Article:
Bans caused a turnaround in the 1980s. Erie was once again blue instead of brown.
Yet the algal bloom was back within decades — this time from a problem the Clean Water Act had prevented.
Its emission limits and permit requirements apply to waste discharged into waters from identifiable sources, such as factories. But it does not regulate runoff pollution from indirect sources: fertilizers and pesticides from agricultural fields and lawns; oil and toxic chemicals from city streets and parking lots.
This runoff pollution is now the leading cause of degradation of waterways in the United States.
Environmentalists who have long argued that the law allows regulation of pollution from large livestock operations sued the EPA this month, demanding a tougher approach. But federal and state agencies rely primarily on voluntary programs that provide financial assistance to farms for using practices such as cover crops that hold soil during off-seasons. Farmers’ groups resist making them compulsory.
Stan Meiburg, director of the Center for Energy, Environment and Sustainability at Wake Forest University and former deputy administrator of the EPA, favors farms bearing the costs of environmental damage they do. cause if a viable system could be found.
But, he added, “I find it unlikely that any legislation will impose large-scale restrictions on how farmers conduct their business anytime soon.”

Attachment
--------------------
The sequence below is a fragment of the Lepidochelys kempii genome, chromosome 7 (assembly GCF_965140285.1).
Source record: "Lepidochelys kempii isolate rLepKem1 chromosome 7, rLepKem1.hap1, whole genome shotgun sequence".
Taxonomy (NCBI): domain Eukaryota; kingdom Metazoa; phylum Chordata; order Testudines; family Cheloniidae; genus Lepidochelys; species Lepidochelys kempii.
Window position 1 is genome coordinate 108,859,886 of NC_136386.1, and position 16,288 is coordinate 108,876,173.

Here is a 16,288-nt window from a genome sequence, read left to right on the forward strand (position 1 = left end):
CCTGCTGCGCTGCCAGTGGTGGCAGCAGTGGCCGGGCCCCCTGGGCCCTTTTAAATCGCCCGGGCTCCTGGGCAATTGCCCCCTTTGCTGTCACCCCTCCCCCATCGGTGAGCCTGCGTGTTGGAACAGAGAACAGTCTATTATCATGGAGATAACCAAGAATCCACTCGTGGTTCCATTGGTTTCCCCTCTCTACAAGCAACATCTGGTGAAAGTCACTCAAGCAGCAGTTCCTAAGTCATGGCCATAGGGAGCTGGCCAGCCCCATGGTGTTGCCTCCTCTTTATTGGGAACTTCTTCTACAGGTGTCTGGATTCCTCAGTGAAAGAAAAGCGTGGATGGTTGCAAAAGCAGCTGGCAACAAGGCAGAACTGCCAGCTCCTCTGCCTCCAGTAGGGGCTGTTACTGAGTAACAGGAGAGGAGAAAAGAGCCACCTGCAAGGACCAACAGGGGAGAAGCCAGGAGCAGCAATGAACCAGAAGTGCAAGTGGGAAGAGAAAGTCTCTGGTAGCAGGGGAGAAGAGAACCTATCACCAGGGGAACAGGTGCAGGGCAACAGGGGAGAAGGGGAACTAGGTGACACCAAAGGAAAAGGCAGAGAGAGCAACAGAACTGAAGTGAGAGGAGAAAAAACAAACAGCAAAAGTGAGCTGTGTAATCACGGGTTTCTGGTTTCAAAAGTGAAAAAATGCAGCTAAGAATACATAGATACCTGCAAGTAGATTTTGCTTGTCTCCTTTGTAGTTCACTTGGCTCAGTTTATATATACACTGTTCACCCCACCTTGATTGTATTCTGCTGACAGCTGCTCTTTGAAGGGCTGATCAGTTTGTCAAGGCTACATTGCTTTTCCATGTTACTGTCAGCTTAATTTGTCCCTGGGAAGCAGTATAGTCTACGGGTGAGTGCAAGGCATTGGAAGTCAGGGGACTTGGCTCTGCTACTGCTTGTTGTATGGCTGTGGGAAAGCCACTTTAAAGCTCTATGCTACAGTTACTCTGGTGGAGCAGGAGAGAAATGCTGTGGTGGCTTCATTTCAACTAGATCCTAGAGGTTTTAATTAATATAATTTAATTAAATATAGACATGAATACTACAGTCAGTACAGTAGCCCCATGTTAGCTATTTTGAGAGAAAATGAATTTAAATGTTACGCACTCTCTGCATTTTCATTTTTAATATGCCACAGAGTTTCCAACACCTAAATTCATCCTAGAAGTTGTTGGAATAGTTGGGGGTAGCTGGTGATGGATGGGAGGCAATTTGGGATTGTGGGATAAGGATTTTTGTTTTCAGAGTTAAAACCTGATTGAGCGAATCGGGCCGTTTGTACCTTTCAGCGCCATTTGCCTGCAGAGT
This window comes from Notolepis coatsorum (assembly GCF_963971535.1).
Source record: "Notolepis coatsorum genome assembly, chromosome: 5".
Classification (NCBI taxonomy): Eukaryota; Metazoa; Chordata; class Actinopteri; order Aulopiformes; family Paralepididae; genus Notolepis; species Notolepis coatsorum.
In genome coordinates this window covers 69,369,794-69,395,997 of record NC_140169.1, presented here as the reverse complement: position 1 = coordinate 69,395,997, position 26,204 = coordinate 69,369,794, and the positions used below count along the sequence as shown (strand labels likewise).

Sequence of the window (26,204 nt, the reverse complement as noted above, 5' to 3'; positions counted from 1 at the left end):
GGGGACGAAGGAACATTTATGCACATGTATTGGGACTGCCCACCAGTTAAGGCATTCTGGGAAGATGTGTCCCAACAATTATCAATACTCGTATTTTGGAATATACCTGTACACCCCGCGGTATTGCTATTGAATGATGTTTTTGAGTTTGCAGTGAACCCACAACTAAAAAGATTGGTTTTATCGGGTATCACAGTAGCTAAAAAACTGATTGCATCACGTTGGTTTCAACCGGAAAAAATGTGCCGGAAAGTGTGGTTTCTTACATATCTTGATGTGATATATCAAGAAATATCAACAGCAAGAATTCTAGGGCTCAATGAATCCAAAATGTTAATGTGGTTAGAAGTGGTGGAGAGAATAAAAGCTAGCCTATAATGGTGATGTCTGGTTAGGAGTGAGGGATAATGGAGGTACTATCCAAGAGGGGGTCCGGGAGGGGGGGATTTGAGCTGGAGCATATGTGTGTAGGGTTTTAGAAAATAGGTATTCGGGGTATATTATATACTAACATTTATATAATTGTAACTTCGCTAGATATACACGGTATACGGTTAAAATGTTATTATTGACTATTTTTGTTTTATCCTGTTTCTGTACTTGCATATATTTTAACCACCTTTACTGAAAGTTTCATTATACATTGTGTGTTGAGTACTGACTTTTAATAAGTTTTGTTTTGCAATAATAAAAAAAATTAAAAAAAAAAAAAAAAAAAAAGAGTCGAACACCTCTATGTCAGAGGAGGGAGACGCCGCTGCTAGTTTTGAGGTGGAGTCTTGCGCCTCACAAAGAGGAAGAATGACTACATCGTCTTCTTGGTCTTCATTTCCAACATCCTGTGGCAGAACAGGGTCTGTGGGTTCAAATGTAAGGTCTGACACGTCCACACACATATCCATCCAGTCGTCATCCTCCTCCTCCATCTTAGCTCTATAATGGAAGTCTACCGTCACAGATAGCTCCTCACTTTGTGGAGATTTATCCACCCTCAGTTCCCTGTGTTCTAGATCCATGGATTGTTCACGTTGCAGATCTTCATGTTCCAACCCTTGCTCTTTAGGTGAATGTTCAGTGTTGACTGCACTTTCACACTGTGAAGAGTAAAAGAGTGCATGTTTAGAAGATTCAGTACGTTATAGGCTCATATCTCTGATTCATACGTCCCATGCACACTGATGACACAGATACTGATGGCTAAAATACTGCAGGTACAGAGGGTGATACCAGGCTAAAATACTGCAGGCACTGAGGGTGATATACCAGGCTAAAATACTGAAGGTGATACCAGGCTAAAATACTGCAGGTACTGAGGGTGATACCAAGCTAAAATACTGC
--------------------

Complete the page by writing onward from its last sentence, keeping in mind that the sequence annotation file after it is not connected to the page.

A case argued this month in the U.S. Supreme Court involved one of the longest-running debates over the Clean Water Act: What waters does it legally protect?
Lakes, rivers and streams are covered, as are adjacent wetlands. But 40 years of legal battles and regulatory rewrites have left the status of wetlands not directly connected to a larger body of water – and seasonal waterways – in limbo.
“We want to preserve and protect our ability and statutory authority to regulate in this area,” said EPA’s Regan, describing wetlands as crucial for filtering pollutants, storing floodwaters and providing habitat.
His agency is rewriting the rules for those waters, even as the Supreme Court prepares to deliver its own interpretation of the case of an Idaho couple who want to build a house on land with swampy areas near a lake.
“What’s at stake here is at least half of this country’s waterways,” said Jon Devine of the Natural Resources Defense Council.
The National Association of Home Builders, which supports the Idaho couple’s challenge of an EPA order to stop work on their home, says states can better monitor isolated wetlands and ephemeral streams than the EPA.
“The federal government doesn’t have the bandwidth to regulate every tiny wetland away from anything that would be considered navigable,” said Tom Ward, the group’s vice president for legal defense.
Environmental justice is a big issue these days.
But for Crystal MC Davis, it became more real after the Cuyahoga fire in 1969, when Carl Stokes, Cleveland’s first black mayor, filed a lawsuit with the state for help cleaning up the river. .
“The revival of the Cuyahoga River is personal to us,” said Davis, who is black and vice president of the Great Lakes Alliance. “That’s why we have to stop and celebrate, even though there is still room for improvement.”
Follow John Flesher on Twitter: @JohnFlesher.